1st time building a PC

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mrgoogle
Posts: 58
Joined: Sun Aug 02, 2015 6:39 am

1st time building a PC

Post by mrgoogle »

all problems with 1st timers, here please; especially with font panel connectors
mrgoogle
Posts: 58
Joined: Sun Aug 02, 2015 6:39 am

Re: 1st time building a PC

Post by mrgoogle »

i know my motherboard is an old piece of crap but still, can u guys please help me with the "front panel connectors" or casing connectors ??


asrock 945gcm-s
middings
Posts: 1036
Joined: Tue May 07, 2013 9:18 pm
Location: California, USA

Re: 1st time building a PC

Post by middings »

A long time has passed since I built a PC from components. Apparently the connections between a motherboard and the chassis front panel are still not standardized, probably because many builders like to customize their front panels with special functions and connectors for them. The most basic front panels usually have three connections: one for the power switch, another for the power on LED, and a third for a disk access indicator LED. These connectors can usually be identified by what their wires go to.

The motherboard usually has some connecting pins similar to these examples pictured in this article in The Tech Report. Motherboards marketed to the individual builder are typically well marked and their manuals are usually available from the manufacturer's web site.

A motherboard from a lesser brand, an older motherboard, or an OEM motherboard taken out of a commercially manufactured PC may not be as well or colorfully marked as the examples in the linked article. A PC maker may have provided the front panel wiring with a wire harness that brings all the wires to a single connector in order to ease assembly on the manufacturing line. Another maker's case is unlikely to use the same connector and wiring pattern. In this situation, some detective work is required. Search the Internet for useful information about your motherboard front panel connections. Someone else may have already solved your problem.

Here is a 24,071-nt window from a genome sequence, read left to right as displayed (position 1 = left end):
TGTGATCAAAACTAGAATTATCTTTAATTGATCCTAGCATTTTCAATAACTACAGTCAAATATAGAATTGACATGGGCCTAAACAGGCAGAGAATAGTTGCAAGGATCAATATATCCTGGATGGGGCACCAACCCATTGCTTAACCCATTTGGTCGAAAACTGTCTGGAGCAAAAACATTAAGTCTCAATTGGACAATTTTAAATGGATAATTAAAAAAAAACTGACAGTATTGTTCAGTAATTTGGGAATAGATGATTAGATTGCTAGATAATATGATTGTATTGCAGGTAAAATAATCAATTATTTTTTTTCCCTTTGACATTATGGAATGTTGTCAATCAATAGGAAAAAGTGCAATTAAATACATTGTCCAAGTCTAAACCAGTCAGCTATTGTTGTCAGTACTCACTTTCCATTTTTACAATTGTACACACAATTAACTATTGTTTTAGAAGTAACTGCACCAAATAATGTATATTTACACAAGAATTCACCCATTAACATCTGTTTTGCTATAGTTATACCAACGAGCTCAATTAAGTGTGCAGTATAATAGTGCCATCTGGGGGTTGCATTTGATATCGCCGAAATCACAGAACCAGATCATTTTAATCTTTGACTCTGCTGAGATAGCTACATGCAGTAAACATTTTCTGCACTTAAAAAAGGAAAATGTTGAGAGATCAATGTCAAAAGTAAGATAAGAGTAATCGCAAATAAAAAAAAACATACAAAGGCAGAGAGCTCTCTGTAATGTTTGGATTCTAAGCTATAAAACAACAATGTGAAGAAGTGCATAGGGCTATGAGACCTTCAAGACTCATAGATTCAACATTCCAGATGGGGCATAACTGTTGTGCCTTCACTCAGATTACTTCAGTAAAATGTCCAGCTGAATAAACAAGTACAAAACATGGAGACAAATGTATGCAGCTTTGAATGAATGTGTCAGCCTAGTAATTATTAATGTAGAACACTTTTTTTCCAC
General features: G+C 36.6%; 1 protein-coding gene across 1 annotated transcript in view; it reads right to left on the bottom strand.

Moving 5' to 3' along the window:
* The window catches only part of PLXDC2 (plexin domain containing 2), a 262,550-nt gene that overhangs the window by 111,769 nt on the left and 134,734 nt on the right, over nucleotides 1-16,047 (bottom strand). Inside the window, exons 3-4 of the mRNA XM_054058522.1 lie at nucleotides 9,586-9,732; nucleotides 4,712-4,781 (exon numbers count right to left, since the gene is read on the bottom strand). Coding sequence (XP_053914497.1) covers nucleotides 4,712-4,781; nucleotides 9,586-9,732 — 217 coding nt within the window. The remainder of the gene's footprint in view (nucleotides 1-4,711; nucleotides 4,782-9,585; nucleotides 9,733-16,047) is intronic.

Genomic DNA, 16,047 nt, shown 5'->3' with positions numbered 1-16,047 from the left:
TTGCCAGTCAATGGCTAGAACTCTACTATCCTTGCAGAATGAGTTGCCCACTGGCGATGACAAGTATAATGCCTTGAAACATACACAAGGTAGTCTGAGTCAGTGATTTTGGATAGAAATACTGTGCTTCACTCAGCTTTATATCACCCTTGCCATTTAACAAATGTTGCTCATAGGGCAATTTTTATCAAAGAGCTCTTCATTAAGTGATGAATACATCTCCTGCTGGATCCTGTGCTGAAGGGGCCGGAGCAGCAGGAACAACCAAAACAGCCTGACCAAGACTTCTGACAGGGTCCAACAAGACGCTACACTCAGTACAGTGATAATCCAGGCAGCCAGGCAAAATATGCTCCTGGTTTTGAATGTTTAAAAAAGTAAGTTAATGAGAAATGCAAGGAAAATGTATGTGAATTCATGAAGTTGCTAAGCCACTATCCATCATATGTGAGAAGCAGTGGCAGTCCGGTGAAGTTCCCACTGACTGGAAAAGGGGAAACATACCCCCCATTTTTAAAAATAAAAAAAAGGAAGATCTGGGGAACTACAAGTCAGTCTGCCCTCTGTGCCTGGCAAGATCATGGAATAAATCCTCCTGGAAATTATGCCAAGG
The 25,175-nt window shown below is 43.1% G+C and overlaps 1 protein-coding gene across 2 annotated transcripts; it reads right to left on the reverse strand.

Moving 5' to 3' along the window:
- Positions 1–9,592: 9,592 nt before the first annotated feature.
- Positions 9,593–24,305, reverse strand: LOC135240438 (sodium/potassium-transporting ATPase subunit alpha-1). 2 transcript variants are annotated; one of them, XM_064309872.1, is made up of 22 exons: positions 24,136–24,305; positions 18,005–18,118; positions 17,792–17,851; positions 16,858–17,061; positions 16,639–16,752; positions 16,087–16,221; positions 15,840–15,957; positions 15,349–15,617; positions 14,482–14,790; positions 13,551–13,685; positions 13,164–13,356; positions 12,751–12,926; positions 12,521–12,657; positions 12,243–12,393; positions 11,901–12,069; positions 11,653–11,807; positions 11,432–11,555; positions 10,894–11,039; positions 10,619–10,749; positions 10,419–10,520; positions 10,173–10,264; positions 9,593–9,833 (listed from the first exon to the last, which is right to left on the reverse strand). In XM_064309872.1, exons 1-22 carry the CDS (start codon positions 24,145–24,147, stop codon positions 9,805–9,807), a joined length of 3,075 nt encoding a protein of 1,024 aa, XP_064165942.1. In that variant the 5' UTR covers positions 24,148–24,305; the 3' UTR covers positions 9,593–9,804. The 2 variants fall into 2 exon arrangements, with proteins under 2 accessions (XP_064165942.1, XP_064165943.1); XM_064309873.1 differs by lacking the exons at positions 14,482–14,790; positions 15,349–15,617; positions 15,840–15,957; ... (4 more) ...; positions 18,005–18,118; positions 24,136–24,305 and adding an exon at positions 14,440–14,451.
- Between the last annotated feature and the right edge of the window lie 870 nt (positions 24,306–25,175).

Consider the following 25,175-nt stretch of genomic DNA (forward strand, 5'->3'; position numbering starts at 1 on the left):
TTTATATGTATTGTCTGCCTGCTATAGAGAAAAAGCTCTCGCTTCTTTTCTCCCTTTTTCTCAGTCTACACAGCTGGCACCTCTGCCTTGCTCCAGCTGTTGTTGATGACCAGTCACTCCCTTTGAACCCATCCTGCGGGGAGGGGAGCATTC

If you are still stumped, try taking digital photographs of your motherboard, its connections, and the front panel connections. Then upload the photos to your favorite photo sharing site and provide descriptive links to them in your next post. Report everything you have tried so far and what were the results. Also, identify (as best you can) the maker, name, and model number of your motherboard and front panel. All this information will help others help you.
mrgoogle
Posts: 58
Joined: Sun Aug 02, 2015 6:39 am

Re: 1st time building a PC

Post by mrgoogle »

before anything else thanks a lot, may reactos succeed cause we all hate government spying- i love ubuntu based linux systems but unfortunately there aren't much of a software or applications to run there... going back to the issue.
since im sure that i've plug the wires wrong still; a begginer, i get a black screen and a buzzzy irritating sound from the PC. im still a college student doing our practicum on connecting motherboard to the power supply and casing wire/ front-panel connectors... i was so curious of what we were doing at school that i end up doing it at home as well.
and it appears im a noob, i carefully read the manual, carefully as well check the triangle or arrow that indicates its a positive wire and still it wont start, but before it was disassembled it was working perfectly fine. from my own understand from our training an old motherboard only has two power sockets to plug into; the 24-pin for the motherboard and 4-pin-connector for the cpu and the rest is for the casing wires/panel connectors

i still can't figure it out where i went wrong(i didn't damage it i was super carefull during those times) and did so many research and watch countless youtube tutorials before doing anything . w8 i'll just share or post the photos
mrgoogle
Posts: 58
Joined: Sun Aug 02, 2015 6:39 am